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Pfizer lost more than 28% – dropping from $39 at the beginning of the year to around $28 in late March – then spiked 45% to over $41 now. That means it has recovered to the levels where it started the year.
Why? While the Covid-19 outbreak and associated lockdowns resulted in an uncertain outlook for the broader markets, the multi-billion-dollar Fed stimulus announced in late March helped the markets stage a strong recovery. Investors are now expecting a quicker economic rebound with economies opening up gradually, which will bode well for pharmaceutical companies, such as Pfizer. It is also nearing the launch of its vaccine for Covid-19.
Pfizer's top line declined 4% to $12.1 billion in Q3 2020, as 3% growth in the Biopharma segment was more than offset by an 18% decline in the Upjohn segment, due to generic competition for Lyrica. Also, no consumer healthcare revenues, as the company closed the transaction of forming a jointly owned consumer healthcare arm along with GSK. The bottom line of $0.72 per share on an adjusted basis was down 3% from the $0.75 figure in the prior year quarter.
Previously, Food & Drug Administration Authority (FDA) did not have a process to grant approvals for biosimilars. However, recent approval of biosimilars in Europe and the FDA approvals of biosimilars in the U.S., are likely to pave the way for further drugs. Pfizer has received FDA approvals for multiple biosimilars, including ones for blockbuster drugs, Humira, Rituxan, Avastin, and Herceptin, among others. This will likely result in strong sales growth over the coming years.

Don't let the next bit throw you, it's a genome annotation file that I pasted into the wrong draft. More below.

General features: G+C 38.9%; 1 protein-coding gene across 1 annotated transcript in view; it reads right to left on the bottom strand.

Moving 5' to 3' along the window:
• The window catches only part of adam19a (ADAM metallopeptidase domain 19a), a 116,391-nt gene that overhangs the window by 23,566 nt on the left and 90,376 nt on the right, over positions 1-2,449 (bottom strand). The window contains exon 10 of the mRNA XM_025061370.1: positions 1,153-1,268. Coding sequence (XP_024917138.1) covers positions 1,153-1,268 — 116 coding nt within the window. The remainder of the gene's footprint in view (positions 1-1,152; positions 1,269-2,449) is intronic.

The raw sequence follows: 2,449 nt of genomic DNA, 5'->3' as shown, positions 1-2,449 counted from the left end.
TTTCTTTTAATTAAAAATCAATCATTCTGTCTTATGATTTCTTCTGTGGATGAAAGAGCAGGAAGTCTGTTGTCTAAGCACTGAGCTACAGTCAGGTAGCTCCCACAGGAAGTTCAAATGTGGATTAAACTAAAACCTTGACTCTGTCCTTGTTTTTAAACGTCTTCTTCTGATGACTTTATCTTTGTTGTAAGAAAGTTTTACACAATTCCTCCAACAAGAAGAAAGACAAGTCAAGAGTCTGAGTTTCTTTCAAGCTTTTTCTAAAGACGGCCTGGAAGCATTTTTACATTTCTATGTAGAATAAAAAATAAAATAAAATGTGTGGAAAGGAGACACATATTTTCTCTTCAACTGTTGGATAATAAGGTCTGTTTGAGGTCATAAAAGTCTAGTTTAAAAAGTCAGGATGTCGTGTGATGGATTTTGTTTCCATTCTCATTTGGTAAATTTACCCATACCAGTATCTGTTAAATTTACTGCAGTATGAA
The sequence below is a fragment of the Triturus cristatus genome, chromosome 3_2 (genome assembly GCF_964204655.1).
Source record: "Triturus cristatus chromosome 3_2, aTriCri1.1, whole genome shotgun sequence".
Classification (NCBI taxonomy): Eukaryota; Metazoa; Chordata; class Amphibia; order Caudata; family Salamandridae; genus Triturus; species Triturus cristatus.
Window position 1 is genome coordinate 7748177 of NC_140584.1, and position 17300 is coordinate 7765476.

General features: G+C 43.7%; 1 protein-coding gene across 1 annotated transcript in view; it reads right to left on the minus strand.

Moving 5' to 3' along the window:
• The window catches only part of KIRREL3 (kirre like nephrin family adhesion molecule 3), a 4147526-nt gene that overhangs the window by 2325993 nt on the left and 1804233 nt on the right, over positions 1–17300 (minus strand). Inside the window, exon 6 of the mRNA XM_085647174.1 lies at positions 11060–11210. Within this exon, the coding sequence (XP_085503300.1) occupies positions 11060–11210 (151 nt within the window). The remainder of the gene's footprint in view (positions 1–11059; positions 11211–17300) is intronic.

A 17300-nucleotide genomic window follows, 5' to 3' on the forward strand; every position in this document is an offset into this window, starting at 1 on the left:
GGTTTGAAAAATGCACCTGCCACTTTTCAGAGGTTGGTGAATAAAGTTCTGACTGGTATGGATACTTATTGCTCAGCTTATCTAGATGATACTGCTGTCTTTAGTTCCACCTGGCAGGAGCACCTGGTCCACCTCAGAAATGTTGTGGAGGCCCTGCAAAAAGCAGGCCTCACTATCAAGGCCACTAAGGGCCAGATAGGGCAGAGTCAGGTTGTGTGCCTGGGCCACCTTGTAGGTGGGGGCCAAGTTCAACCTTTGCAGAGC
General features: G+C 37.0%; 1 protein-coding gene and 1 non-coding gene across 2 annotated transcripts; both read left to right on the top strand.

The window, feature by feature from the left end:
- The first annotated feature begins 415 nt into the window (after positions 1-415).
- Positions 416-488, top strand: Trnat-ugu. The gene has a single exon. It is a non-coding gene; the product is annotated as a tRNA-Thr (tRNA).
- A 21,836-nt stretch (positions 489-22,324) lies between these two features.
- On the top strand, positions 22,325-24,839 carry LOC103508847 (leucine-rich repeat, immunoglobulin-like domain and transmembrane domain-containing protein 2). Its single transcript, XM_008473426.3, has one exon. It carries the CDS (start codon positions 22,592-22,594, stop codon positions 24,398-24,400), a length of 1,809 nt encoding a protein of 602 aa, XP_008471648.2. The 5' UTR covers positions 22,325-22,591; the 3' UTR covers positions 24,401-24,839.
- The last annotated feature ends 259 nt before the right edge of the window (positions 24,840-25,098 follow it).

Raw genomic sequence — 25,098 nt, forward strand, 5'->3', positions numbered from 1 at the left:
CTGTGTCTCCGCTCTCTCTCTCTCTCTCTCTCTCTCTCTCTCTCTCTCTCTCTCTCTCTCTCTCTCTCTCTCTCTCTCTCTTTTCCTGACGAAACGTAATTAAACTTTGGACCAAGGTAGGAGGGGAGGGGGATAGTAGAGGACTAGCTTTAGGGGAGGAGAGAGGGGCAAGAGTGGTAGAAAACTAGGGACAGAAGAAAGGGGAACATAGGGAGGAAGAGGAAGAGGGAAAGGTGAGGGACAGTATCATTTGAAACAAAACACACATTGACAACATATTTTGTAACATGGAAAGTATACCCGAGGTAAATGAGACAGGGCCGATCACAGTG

Pfizer has announced that it plans to merge its established pharmaceuticals business, also known as Upjohn, with that of Mylan's, in a reverse Morris trust transaction. The combined entity could generate sales of over $20 billion by 2020, and Pfizer will hold a 57% stake in the new company, with Mylan holding the rest.
GlaxoSmithKline and Pfizer will merge their consumer healthcare divisions in a joint venture. Pfizer will own 32% stake in the new entity. The deal was closed in 2019. The combined sales were north of $13 billion in 2019, and the new entity will command a share of over 7% in the over-the-counter market.
Key drivers of Pfizer's value that present opportunities for upside or downside to the current Trefis price estimate for Pfizer:
Pfizer is the world's biggest pharmaceutical company in terms of revenues. It was founded in 1849 and went public in 2004. In October, 2009, Pfizer completed the acquisition of pharmaceutical giant Wyeth for $68 billion and went on to acquire Hospira in 2015 which positions it strongly in sterile injectibles and biosimilars market.
The company reports its results primarily in the following segments: 1) Innovative products business 2) Established products business
Innovative products business includes relatively new or growing drugs which are still patent protected. These drugs span across multiple therapeutic areas including oncology, anti-infectives, immmunology, cardiovascular, metabolism, musculoskeletal and others. Its established products business includes drugs that have gone off patent in one or more major markets (U.S. or EU), products acquired from Hospira acquisition including biosimilars and sterile injectables, and consumer healthcare. Apart from this the company also reports revenues from alliances.